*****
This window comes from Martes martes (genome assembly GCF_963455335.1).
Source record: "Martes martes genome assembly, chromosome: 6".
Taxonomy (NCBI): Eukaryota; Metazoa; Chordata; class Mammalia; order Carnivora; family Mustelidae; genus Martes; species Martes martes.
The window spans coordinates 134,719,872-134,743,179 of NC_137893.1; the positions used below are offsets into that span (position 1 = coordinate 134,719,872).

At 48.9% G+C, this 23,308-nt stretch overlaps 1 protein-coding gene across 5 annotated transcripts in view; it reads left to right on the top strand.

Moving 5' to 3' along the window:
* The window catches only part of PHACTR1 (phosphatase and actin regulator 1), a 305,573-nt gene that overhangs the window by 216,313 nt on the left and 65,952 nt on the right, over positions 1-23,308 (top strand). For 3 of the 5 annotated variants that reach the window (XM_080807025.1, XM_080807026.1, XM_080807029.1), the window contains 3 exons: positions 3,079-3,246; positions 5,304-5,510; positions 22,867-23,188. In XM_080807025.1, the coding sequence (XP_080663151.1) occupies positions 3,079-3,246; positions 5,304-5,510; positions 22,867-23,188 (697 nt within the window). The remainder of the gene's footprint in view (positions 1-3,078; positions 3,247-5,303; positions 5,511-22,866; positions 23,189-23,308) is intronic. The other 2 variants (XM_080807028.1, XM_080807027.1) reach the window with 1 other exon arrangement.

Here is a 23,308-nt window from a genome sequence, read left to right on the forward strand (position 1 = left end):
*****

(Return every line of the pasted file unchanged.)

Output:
This window comes from Martes martes (genome assembly GCF_963455335.1).
Source record: "Martes martes genome assembly, chromosome: 6".
Taxonomy (NCBI): Eukaryota; Metazoa; Chordata; class Mammalia; order Carnivora; family Mustelidae; genus Martes; species Martes martes.
The window spans coordinates 134,719,872-134,743,179 of NC_137893.1; the positions used below are offsets into that span (position 1 = coordinate 134,719,872).

At 48.9% G+C, this 23,308-nt stretch overlaps 1 protein-coding gene across 5 annotated transcripts in view; it reads left to right on the top strand.

Moving 5' to 3' along the window:
* The window catches only part of PHACTR1 (phosphatase and actin regulator 1), a 305,573-nt gene that overhangs the window by 216,313 nt on the left and 65,952 nt on the right, over positions 1-23,308 (top strand). For 3 of the 5 annotated variants that reach the window (XM_080807025.1, XM_080807026.1, XM_080807029.1), the window contains 3 exons: positions 3,079-3,246; positions 5,304-5,510; positions 22,867-23,188. In XM_080807025.1, the coding sequence (XP_080663151.1) occupies positions 3,079-3,246; positions 5,304-5,510; positions 22,867-23,188 (697 nt within the window). The remainder of the gene's footprint in view (positions 1-3,078; positions 3,247-5,303; positions 5,511-22,866; positions 23,189-23,308) is intronic. The other 2 variants (XM_080807028.1, XM_080807027.1) reach the window with 1 other exon arrangement.

Here is a 23,308-nt window from a genome sequence, read left to right on the forward strand (position 1 = left end):